These results are observational in nature so cannot prove a causal link between avoiding sun exposure and having a higher risk of death from all causes. But these findings chime with other research that has associated sun exposure with a reduced risk of certain cancers, as well as lower levels of inflammation and improvements in mood, among other benefits. Getting sunlight in the morning also helps to regulate the circadian rhythm, boosting sleep quality—a vital aspect of our health.

"Vitamin D supplementation is not always an adequate substitute for sun exposure," Frank de Gruijl, co-author of a 2018 paper on sun exposure from Leiden University Medical Center in the Netherlands, said in a statement. "Sun exposure produces more than just vitamin D in your skin. It also produces nitric oxide, dopamine, beta-endorphin, cis-urocanic acid and various immune-active substances with effects throughout the body.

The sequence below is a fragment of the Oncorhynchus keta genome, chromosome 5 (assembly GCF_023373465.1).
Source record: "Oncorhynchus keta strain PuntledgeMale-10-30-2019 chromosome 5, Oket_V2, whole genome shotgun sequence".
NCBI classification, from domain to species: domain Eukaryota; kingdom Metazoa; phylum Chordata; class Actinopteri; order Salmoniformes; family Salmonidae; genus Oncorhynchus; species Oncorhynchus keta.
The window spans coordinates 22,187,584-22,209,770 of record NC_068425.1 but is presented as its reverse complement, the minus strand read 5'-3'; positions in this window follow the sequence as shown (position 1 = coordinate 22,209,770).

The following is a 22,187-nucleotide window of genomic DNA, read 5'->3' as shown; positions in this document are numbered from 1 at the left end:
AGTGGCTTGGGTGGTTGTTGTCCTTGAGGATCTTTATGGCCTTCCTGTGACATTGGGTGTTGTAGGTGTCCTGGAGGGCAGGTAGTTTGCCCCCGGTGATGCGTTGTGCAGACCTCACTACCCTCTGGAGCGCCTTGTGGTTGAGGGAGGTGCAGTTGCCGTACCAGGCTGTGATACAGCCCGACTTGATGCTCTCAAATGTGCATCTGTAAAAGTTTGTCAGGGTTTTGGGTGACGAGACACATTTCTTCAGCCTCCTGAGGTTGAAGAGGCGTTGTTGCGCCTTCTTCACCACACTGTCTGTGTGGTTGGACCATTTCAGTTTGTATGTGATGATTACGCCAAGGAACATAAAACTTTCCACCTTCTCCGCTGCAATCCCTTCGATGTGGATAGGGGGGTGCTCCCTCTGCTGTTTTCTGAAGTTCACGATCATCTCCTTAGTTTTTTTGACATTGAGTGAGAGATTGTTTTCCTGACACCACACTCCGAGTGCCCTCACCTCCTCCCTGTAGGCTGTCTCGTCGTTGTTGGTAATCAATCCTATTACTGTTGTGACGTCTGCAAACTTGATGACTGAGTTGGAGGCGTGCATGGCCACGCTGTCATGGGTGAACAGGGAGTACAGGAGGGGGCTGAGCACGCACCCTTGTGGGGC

"A surprising recent finding is that the cis-urocanic acid present in the blood generates glutamate in the brain which enhances learning in mice. In addition, your immune system adjusts to work properly when you are exposed to the sun, and research shows that this can reduce your risk of developing autoimmune diseases such as multiple sclerosis."

The study, which was published in the International Journal of Environmental Research and Public Health, found that UV exposure that doesn't result in burns is a "health benefit" and should be recommended "in moderation".

"As with all things in life, we must maintain a good balance, in this case between beneficial and adverse health effects from sunlight. Besides being impractical, completely avoiding sun exposure appears to be unhealthy in many ways," the paper said.